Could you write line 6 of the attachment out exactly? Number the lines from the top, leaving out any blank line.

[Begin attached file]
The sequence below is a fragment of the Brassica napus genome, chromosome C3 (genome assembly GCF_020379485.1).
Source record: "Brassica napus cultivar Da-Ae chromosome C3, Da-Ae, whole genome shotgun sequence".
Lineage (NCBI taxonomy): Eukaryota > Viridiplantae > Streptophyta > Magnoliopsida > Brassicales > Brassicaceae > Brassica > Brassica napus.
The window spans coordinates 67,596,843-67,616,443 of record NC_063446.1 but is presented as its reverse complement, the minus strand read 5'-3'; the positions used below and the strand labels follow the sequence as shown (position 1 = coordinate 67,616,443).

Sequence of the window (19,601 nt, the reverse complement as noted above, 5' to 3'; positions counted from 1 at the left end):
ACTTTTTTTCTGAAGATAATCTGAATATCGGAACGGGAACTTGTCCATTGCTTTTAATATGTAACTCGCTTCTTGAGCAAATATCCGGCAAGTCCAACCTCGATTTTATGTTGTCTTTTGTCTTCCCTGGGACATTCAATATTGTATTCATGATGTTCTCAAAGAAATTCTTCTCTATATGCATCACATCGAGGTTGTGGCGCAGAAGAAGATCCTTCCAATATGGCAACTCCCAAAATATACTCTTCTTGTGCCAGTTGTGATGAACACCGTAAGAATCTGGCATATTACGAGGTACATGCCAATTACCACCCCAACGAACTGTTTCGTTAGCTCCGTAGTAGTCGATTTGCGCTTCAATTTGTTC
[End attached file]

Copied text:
ACTTTTTTTCTGAAGATAATCTGAATATCGGAACGGGAACTTGTCCATTGCTTTTAATATGTAACTCGCTTCTTGAGCAAATATCCGGCAAGTCCAACCTCGATTTTATGTTGTCTTTTGTCTTCCCTGGGACATTCAATATTGTATTCATGATGTTCTCAAAGAAATTCTTCTCTATATGCATCACATCGAGGTTGTGGCGCAGAAGAAGATCCTTCCAATATGGCAACTCCCAAAATATACTCTTCTTGTGCCAGTTGTGATGAACACCGTAAGAATCTGGCATATTACGAGGTACATGCCAATTACCACCCCAACGAACTGTTTCGTTAGCTCCGTAGTAGTCGATTTGCGCTTCAATTTGTTC